Apparatus Manufacturers Discuss Multi-Purpose Units

Editor's Note: Firehouse Staff Writer Ed Ballam covered this article in the November issue of Firehouse Magazine and for the November edition of the Firehouse Limited Edition Tablet app. There was a time when parade apparatus was king in fire...


"Technology is available in industry and agricultural equipment and it’s being adopted for the fire industry," Harstad said. He added that "envelope" technology that monitors all aerial functions and helps keep the operator within safe operation parameters.

"People now understand it more and expect it more than the old guys," Frederickson said.

Oyen said combination pumper tankers are very popular, particularly in rural communities.

"They find themselves having to do more with less," Oyen said, adding that virtually all departments everywhere find themselves in the same boat.

Fire departments are also asking for more green technology, according to Rosenbauer, which has met the challenge with Green Star, an idle reduction system that shuts down the engine and runs electrical systems with a backup generator system.

Ergonomics are also very important with customers these days and Harstad said there’s been a lot of interest in Rosenbauer’s aerial command seat. That provides a place for the aerial operator to sit adjacent to the aerial device and to swivel and pivot with the turntable and the aerial device for better comfort and visibility.

There’s also a lot more thought about steps and grab rails as fire department recognize the need to keep firefighters safe as they operate on apparatus, said Oyen.

Departments are paying more attention to compartments and equipment mounting as a way to save space and to be more efficient.

"It’s been big in Europe for years and it’s slowly moving this way," Oyen said of the effort to better utilize compartment space with swing out shelves and slide out trays. Heavy items are now finding homes in apparatus in low spaces to help prevent back injuries and falls.

Frederickson said departments find themselves weighing what they want with what they can afford which means the huge diesel engines are shrinking and becoming more realistic to the mission of the apparatus.

"We still do custom pumpers, but most of them are more realistic for the mission," Frederickson said, adding that departments still want their Federal Q2 sirens and aluminum wheels regardless what the economy might dictate.

Moving forward, Oyen said he believes there will be a lot more rescue pumpers in service in the future as the fire service shifts from fire suppression to emergency medical services.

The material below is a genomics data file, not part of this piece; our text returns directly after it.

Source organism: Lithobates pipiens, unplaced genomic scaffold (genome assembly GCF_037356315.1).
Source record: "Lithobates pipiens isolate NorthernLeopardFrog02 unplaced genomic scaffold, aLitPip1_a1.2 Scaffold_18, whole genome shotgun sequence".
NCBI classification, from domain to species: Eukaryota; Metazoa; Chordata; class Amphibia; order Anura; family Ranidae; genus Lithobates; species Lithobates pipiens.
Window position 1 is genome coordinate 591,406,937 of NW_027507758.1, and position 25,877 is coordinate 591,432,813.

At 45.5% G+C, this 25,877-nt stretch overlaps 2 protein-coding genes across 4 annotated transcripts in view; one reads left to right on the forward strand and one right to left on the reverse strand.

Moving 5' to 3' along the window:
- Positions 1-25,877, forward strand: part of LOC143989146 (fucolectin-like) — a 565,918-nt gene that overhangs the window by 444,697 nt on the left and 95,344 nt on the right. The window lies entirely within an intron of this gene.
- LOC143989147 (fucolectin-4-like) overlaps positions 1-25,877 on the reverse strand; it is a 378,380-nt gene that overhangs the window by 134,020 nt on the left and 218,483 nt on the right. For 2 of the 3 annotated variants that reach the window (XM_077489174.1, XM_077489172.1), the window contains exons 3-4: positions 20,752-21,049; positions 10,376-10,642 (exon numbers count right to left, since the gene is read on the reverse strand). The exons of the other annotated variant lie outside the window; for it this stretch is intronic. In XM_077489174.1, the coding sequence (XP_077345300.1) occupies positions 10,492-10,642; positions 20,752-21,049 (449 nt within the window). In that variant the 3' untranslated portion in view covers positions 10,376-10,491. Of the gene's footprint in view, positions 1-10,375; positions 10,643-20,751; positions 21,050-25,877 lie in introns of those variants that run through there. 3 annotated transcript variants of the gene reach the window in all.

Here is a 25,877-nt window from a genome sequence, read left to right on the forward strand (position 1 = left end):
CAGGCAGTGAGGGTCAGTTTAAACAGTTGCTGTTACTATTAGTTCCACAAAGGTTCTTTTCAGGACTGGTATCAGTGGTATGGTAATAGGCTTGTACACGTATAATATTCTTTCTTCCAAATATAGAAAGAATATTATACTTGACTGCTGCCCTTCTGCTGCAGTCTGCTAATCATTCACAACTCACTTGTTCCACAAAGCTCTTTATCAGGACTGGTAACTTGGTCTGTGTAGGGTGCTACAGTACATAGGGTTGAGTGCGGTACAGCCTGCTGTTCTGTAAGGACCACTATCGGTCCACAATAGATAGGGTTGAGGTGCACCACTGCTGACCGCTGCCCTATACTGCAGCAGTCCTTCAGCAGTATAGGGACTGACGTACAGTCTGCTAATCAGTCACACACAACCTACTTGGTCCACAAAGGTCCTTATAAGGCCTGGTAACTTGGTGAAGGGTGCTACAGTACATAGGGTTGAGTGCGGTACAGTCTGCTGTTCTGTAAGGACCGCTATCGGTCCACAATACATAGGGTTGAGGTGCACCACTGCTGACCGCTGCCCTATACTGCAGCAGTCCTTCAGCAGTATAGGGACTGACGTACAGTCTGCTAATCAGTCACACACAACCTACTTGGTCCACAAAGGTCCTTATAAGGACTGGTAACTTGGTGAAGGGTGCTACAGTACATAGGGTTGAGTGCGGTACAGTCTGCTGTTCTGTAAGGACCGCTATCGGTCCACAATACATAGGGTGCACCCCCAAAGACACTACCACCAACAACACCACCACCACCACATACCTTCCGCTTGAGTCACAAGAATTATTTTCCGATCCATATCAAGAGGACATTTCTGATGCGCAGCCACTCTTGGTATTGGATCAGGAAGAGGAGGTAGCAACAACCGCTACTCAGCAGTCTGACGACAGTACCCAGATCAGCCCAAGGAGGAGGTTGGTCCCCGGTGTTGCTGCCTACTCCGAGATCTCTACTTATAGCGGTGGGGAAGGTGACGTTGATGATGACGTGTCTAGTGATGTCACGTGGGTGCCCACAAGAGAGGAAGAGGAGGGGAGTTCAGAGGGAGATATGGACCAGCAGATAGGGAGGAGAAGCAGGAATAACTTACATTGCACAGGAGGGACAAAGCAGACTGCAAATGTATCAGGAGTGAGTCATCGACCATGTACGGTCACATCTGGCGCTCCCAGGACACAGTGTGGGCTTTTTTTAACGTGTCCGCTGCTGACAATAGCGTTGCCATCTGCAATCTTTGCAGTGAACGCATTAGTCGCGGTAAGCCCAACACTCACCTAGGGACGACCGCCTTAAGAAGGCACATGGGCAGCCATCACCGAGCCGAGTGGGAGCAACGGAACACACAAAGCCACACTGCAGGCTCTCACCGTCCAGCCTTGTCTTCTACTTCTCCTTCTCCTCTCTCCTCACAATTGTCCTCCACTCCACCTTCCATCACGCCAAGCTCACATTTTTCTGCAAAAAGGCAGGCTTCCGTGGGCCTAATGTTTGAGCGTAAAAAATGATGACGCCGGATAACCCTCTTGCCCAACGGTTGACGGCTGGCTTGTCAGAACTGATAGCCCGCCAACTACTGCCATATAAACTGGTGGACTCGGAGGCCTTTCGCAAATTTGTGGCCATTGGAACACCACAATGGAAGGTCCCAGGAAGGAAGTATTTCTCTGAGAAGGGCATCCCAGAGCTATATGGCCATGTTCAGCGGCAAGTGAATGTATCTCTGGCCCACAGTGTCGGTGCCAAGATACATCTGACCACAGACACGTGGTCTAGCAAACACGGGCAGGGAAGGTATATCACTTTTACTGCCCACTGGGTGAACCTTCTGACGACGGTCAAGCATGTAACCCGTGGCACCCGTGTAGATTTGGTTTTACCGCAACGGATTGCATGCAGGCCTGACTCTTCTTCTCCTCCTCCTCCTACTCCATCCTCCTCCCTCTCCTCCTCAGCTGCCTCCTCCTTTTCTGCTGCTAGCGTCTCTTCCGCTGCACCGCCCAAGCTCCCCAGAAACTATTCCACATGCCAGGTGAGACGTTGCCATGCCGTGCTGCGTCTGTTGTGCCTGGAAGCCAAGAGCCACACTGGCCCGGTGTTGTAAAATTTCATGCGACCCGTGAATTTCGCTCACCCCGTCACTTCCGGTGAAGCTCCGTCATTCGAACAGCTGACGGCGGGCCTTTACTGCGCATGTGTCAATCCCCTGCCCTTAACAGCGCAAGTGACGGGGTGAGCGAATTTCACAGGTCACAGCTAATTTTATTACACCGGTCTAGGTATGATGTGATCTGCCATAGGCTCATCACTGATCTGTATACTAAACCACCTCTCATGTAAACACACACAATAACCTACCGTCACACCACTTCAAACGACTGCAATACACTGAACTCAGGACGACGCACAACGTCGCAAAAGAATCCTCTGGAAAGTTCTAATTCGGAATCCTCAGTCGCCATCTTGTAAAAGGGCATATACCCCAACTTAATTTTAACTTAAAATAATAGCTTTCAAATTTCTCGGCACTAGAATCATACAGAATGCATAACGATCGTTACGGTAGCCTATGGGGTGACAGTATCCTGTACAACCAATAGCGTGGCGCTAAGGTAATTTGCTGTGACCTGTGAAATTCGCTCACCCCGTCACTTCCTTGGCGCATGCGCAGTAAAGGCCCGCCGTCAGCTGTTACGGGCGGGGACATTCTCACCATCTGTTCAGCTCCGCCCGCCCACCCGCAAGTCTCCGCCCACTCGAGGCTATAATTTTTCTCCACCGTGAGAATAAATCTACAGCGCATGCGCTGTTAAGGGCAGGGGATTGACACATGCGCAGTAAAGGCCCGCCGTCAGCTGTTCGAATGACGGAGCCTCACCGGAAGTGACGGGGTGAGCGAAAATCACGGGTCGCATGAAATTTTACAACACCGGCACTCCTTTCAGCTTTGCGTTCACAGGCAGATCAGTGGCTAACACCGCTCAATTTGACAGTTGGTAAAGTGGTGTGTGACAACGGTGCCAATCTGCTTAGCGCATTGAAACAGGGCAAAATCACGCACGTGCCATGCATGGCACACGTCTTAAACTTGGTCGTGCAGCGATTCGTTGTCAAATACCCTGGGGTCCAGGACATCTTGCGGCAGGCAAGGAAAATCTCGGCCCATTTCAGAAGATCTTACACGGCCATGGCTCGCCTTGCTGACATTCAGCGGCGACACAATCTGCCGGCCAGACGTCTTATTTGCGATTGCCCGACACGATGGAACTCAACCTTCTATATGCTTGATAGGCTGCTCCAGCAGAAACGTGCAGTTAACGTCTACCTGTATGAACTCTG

"A traditional fire engine devotes 50 percent, or more, to fires when only five percent are really fires," Oyen said. I see a shift to more EMS/Rescue applications in the future."

Smeal

At Smeal Fire Apparatus, trends seem to have some regionalism, said Jeff Wegner, a regional sales director for the company.

In the Northeast, for instance, Smeal’s RPT, which stands for Rescue Pumper Tanker, has caught on.

"It’s a do-everything kind of truck," Wegner said, noting that one was recently sent to Waretown, N.J. that’s 45 feet long. "It has lots of compartments, dump valves, rescue tools and there are a number of those kinds of truck out there.

Wegner said that kind of truck is gaining popularity because departments want to "do a little more with less."

To make "do-it-all" apparatus, it can sometimes take a little creativity and Wegner said Smeal is willing to customize anything to make it work for the customer.

"If you have an idea and we can design and build it, safely, we’ll do it," he said.

Safety and quality are always in style and they continue to be trendy these days, Wegner said, noting that Smeal decided it wasn’t going to make cheaper apparatus just because the economy was soft.

And the customers seem to have responded, he said, noting that because departments might have to keep their apparatus 25 to 30 years, firefighters don’t want to compromise quality.

"They might not know when they are going to get funding again, so they want to get the best truck they can so it will last," he said.

By adding foam systems and CAFS, departments are also concerned about making tank water last as well. Wegner said as much as 80 percent of all apparatus built by Smeal had some form of foam system on board and far more than ever were CAFS.

As the technology has become more accepted, CAFS is also being more accepted and becoming almost commonplace.